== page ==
As 2020 rolls along, one thing has become abundantly clear: this will be a year that goes down in the history books. The United States was placed on a massive shut down and the term “stay at home” became part of our daily vocabulary. We watched as the days, weeks, and months passed. Family vacations, weddings, social events, business meetings, and other plans were placed on indefinite hold.
Though there have been many setbacks, I can’t help but think about the disappointment that high school and college graduates endured.
For high school students, commencement is more than a milestone—it’s a rite of passage from youth to adulthood. Having family and friends watch as you walk across the stage, shake the principal’s hand, and receive your diploma. I applaud the school systems that used innovative, yet safe, ways to provide high school seniors a physical graduation ceremony.
While most colleges and universities canceled traditional commencement ceremonies or moved to virtual options, the shock for thousands of college students was more than the one-day event; it was the start of asking, “What’s next?” Just weeks and months prior, college graduates were preparing to enter a booming job market, and now it is one of uncertainty.
Commencement ceremony or not, high school and college graduates are entering the next chapter of their life story. Some are going on to advance their education, start a job, join the military, or take a “gap year” before starting their next journey.
Whatever the next step, today’s graduates are tomorrow’s leaders. How are they being prepared? Who is preparing them for the world’s future crises?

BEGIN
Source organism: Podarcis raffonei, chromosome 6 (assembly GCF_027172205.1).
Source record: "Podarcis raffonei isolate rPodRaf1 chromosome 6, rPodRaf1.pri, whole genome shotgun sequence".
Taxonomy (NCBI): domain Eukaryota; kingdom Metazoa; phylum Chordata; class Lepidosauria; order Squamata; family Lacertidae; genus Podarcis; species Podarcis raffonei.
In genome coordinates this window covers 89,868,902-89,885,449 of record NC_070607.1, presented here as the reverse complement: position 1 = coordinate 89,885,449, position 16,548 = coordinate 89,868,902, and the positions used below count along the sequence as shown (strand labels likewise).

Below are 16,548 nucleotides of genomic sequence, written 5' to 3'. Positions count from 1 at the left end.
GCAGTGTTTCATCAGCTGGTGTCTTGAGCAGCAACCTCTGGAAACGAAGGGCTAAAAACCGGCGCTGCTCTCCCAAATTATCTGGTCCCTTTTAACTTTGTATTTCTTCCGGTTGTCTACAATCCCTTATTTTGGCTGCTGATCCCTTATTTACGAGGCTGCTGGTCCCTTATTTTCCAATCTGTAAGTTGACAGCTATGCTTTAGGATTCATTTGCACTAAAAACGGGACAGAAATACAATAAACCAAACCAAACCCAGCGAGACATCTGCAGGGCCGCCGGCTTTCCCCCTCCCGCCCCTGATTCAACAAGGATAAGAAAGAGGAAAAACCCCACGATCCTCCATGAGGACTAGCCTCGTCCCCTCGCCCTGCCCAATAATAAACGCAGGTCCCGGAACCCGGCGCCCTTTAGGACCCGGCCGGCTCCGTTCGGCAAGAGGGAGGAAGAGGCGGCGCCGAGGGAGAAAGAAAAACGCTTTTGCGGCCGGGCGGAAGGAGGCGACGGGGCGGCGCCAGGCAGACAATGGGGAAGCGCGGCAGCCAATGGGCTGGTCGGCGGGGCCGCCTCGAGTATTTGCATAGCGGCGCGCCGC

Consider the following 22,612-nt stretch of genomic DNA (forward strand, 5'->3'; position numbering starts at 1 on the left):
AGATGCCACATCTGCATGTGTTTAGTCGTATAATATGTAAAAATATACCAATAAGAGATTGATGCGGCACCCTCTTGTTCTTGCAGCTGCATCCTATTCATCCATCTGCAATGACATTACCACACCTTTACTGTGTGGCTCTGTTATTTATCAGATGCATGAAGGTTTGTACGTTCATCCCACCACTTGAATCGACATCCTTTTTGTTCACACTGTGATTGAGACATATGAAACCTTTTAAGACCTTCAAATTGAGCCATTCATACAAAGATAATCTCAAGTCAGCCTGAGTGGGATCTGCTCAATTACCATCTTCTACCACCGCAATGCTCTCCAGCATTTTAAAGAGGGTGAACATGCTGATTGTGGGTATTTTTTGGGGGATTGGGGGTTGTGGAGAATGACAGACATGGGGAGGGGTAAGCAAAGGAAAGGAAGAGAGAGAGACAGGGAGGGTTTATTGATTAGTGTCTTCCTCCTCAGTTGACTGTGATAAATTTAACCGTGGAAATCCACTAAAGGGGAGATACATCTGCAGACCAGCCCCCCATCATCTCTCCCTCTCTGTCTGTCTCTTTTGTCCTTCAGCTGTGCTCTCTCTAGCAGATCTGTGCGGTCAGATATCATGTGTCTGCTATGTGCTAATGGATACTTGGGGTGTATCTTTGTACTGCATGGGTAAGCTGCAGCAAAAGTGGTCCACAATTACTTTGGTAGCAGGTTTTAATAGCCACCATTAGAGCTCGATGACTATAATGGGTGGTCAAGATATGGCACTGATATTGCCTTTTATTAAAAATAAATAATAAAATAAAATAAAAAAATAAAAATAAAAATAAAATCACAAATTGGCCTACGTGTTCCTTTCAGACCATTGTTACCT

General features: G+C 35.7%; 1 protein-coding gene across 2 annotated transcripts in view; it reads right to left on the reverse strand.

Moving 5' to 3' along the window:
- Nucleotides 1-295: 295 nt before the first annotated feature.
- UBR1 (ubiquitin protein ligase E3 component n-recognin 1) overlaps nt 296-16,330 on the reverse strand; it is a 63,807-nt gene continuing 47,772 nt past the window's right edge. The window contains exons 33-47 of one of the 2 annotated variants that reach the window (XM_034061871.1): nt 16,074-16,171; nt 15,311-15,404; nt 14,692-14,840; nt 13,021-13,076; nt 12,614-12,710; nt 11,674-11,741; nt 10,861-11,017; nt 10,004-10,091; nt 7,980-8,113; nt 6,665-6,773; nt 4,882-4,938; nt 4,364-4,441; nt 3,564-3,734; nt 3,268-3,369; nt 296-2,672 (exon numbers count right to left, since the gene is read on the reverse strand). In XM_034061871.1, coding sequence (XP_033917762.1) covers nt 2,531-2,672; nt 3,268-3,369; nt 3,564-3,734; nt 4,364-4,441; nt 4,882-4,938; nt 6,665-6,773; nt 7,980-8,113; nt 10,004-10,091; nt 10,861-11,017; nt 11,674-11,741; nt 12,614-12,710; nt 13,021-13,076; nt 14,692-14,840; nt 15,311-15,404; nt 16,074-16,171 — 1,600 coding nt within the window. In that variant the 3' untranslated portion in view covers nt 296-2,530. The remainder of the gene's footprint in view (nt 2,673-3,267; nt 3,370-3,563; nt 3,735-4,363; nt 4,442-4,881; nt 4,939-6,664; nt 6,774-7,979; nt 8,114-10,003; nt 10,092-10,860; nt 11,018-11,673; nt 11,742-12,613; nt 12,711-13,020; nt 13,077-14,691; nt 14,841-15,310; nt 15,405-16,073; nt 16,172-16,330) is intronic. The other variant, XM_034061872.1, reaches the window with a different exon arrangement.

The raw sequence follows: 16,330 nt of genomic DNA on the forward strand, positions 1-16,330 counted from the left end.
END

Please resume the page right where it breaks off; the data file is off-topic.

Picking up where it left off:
If you were delivering a high school or college commencement speech, what words of wisdom would you impart on these young impressionable minds?
Commencement addresses fall into two categories: memorable and forgotten.
Over the years, I have read a few memorable commencement speeches. My favorite is President John F. Kennedy’s 1962 Yale University commencement address. What President Kennedy told graduates 58 years ago, still applies today. “For the great enemy of the truth is very often not the lie—deliberate, contrived, and dishonest—but the myth—persistent, persuasive, and unrealistic. Too often we hold fast to the clichés of our forebears. We subject all facts to a prefabricated set of interpretations. We enjoy the comfort of opinion without the discomfort of thought.”
A more recent favorite is Admiral William H. McRaven (U.S. Navy Retired), who addressed the graduating class of the University of Texas at Austin on May 17, 2014.
Based on the premise that it’s not necessarily the monumental tasks that shape and impact our lives, but the “little things that can change your life…and maybe the world.”
“If you want to change the world, …start by making your bed,” says Admiral McRaven. “Nothing can replace the strength and comfort of one’s faith, but sometimes the simple act of making your bed can give you the lift you need to start your day and provide you the satisfaction to end it right.”
Pulling from lessons he learned during Navy SEAL training, Admiral McRaven offered graduates (and people of all ages) 10 profound but straightforward pieces of advice.
If you want to change the world…
1. Start your day with a task completed
2. You can’t go at it alone
3. Only the size of your heart matters
4. Life’s not fair—drive on
5. Failure can make you stronger
6. You must dare greatly
7. Stand up to the bullies
8. Rise to the occasion
9. Give people hope
10. Never, ever quit!
The full speech is now part of Admiral McRaven’s book “Make Your Bed,” a New York Times No. 1 Bestseller. During his 37 years as a Navy SEAL, Admiral McRaven commanded at every level. As a Four-Star Admiral, his final assignment was as Commander of all U.S. Specials Operations Force. He also served as Chancellor of the University of Texas System.